This weekend, the Macy’s store in downtown Minneapolis closed for the last time. Yet one of the clearance items shared by a local reporter visiting the store caught our eye. A shelf of engagement rings marked 70% off made us wonder: Would most people want to know if their engagement ring had been one of the last jewelry counter dregs at a store-closing sale?
Minneapolis Star-Tribune retail reporter Kavita Kumar stopped by the Macy’s at the end of last week, and noted the display case of marked-down wedding jewelry.
Consumerist readers tend to be more bargain-savvy than most, but just about everyone has at least one or two things they will splurge on. So we wanted to know whether or not you’d want to learn that your engagement ring was purchased at a deep discount.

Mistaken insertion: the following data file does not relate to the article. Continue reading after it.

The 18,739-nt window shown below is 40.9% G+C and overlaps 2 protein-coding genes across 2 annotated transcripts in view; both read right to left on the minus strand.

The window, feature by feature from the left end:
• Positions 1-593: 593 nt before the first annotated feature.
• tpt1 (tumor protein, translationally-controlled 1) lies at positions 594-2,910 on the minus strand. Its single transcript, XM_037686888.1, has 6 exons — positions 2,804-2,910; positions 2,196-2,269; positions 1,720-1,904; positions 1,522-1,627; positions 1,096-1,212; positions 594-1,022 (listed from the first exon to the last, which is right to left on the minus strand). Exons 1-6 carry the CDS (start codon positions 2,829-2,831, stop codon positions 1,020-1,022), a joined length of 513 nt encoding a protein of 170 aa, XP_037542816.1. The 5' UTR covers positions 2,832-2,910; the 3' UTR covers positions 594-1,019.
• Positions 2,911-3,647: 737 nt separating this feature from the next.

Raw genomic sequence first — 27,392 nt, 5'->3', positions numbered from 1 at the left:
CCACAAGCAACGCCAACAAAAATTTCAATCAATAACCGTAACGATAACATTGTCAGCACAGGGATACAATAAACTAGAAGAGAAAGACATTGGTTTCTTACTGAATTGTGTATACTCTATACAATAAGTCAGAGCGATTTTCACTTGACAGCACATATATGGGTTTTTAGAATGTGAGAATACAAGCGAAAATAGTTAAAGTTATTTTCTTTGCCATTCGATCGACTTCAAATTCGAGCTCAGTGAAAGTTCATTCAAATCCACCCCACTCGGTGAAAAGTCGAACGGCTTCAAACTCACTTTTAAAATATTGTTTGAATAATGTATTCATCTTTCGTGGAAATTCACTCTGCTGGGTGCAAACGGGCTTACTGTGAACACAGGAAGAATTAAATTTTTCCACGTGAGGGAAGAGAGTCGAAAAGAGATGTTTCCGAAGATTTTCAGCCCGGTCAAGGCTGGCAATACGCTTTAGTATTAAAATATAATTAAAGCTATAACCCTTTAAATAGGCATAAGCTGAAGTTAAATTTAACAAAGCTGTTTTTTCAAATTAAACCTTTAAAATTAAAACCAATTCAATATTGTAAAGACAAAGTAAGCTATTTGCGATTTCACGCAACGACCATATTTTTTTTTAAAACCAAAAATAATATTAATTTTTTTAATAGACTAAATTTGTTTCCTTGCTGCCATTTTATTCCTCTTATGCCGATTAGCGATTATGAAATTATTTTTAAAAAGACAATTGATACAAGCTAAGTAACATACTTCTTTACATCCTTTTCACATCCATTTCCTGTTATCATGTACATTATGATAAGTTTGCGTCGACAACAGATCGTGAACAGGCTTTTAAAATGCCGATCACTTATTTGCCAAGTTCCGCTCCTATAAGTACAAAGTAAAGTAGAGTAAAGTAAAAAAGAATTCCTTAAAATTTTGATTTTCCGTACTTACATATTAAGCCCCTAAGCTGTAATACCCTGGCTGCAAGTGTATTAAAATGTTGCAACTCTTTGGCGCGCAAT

The store had been open in that spot since 1902, first as the flagship Dayton’s store, then a century later acquired by Marshall Field’s, and finally as a Macy’s store since 2006.
The former department store chain Dayton’s is sort of the grandparent of Target: the discount store brand grew out of the department store chain. For people who lived or who have lived in the area, the store itself holds memories of shopping trips and milestones for local people.
Perhaps that’s the best argument for being open about the ring’s origin with your partner and anyone who asks where it came from: It would be a piece of local history, and you’d be buying an overpriced shiny object that’s less overpriced.